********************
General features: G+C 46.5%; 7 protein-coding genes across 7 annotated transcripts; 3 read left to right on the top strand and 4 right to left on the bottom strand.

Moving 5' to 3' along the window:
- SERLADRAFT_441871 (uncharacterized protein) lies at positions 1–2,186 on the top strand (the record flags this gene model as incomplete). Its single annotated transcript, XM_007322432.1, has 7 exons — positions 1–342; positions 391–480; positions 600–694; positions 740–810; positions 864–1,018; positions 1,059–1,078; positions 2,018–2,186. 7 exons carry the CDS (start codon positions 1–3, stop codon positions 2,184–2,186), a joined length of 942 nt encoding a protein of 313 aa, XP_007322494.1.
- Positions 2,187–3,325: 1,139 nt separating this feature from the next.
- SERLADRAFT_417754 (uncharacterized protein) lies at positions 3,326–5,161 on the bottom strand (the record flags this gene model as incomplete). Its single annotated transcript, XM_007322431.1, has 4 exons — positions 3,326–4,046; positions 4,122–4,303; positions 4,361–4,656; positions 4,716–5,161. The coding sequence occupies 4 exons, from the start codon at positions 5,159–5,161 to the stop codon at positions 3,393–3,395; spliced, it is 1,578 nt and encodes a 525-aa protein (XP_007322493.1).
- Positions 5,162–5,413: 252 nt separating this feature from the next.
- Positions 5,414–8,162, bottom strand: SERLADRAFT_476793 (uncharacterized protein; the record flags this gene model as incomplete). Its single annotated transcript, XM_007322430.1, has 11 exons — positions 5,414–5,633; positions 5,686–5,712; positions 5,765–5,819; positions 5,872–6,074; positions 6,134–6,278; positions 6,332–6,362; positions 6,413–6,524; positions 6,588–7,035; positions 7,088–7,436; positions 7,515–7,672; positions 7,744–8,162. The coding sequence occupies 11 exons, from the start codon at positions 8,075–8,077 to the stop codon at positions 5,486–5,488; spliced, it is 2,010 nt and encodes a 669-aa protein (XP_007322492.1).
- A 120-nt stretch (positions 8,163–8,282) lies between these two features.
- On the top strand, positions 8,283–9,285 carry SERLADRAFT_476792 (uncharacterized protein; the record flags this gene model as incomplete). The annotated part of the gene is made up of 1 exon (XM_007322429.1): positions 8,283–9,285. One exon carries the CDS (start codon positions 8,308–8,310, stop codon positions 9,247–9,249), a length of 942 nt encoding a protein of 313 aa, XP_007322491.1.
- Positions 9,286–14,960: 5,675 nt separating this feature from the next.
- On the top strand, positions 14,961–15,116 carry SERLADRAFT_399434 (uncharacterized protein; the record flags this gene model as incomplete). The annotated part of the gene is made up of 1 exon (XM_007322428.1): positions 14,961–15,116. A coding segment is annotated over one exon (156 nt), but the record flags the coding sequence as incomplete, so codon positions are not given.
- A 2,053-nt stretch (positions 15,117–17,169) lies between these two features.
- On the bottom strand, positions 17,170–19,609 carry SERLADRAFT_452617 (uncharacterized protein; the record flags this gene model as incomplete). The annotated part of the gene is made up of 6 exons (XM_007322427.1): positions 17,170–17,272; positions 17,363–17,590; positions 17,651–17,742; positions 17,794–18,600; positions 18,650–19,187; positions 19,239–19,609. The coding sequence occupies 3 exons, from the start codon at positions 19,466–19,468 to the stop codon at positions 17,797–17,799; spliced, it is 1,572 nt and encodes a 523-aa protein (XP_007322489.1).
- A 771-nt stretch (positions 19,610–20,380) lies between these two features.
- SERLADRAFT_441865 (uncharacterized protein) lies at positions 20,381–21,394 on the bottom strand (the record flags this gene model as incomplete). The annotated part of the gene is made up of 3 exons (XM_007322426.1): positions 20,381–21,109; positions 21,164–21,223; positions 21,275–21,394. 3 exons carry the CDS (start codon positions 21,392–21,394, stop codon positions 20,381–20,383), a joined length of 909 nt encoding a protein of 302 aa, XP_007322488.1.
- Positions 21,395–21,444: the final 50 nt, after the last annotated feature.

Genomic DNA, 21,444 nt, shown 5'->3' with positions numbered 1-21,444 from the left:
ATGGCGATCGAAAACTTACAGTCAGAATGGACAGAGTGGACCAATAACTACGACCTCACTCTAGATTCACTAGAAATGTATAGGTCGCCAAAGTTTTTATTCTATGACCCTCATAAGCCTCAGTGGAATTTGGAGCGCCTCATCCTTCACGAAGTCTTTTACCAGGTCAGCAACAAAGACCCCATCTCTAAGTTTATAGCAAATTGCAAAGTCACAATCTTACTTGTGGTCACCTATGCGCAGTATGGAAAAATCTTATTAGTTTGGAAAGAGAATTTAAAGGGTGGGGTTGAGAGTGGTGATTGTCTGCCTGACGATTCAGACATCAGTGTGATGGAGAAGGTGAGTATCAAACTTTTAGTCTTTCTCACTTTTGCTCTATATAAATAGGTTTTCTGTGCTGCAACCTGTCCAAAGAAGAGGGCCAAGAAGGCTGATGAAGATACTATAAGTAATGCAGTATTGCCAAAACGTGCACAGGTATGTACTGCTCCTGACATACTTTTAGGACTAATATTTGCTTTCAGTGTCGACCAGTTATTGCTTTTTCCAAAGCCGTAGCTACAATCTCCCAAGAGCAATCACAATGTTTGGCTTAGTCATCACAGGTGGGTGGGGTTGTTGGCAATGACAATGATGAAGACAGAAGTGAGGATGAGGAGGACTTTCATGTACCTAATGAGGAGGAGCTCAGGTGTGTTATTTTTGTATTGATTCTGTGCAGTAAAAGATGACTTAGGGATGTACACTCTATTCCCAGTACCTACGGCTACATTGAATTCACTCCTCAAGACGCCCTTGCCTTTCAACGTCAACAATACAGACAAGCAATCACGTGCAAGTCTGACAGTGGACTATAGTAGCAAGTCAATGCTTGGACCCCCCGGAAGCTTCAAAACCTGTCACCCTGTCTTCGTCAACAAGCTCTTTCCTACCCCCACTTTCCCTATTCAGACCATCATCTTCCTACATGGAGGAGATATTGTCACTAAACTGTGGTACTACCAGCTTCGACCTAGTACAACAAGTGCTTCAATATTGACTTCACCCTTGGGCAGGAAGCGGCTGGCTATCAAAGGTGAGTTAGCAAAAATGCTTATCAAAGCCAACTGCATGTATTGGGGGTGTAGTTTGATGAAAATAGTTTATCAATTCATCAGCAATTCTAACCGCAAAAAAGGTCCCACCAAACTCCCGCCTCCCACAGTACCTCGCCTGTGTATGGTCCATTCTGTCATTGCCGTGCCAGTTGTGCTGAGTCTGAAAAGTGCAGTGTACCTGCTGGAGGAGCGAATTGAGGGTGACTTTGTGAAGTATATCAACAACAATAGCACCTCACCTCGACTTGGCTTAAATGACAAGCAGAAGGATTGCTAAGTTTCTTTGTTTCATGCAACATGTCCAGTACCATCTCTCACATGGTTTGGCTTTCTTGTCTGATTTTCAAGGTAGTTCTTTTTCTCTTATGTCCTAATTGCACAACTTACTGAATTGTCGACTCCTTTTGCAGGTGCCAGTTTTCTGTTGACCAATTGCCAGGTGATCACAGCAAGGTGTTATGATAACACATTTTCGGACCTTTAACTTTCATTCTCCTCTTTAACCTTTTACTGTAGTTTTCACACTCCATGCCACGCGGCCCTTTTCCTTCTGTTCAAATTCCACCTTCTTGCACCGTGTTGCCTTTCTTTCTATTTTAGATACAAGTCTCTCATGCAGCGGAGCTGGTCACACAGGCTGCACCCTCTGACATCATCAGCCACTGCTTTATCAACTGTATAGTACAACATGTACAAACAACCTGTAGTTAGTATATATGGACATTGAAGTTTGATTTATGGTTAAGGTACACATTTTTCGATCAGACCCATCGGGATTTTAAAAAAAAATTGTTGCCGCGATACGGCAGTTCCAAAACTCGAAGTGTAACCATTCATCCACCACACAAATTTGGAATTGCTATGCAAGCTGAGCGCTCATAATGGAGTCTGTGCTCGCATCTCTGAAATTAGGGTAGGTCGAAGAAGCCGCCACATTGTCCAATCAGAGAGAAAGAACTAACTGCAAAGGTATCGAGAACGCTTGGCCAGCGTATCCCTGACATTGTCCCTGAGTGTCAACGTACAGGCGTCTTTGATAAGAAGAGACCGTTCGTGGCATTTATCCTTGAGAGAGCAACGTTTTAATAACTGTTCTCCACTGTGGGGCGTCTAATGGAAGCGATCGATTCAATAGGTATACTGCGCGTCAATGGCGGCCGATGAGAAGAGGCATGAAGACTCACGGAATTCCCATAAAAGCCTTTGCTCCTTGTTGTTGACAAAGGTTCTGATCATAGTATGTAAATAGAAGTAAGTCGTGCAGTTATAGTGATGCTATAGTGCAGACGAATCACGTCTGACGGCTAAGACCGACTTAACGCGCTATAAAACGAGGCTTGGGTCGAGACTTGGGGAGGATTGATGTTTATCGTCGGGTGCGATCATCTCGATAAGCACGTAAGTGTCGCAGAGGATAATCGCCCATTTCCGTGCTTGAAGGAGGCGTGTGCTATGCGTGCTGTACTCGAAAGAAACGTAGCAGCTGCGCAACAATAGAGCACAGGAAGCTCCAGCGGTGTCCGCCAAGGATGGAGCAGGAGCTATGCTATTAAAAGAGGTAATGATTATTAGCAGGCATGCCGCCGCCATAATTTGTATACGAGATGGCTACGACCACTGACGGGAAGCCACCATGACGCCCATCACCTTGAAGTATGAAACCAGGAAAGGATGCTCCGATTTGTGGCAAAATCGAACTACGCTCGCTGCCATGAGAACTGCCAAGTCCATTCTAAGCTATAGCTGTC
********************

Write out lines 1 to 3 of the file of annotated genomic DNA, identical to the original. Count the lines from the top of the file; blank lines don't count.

General features: G+C 46.5%; 7 protein-coding genes across 7 annotated transcripts; 3 read left to right on the top strand and 4 right to left on the bottom strand.

Moving 5' to 3' along the window:
- SERLADRAFT_441871 (uncharacterized protein) lies at positions 1–2,186 on the top strand (the record flags this gene model as incomplete). Its single annotated transcript, XM_007322432.1, has 7 exons — positions 1–342; positions 391–480; positions 600–694; positions 740–810; positions 864–1,018; positions 1,059–1,078; positions 2,018–2,186. 7 exons carry the CDS (start codon positions 1–3, stop codon positions 2,184–2,186), a joined length of 942 nt encoding a protein of 313 aa, XP_007322494.1.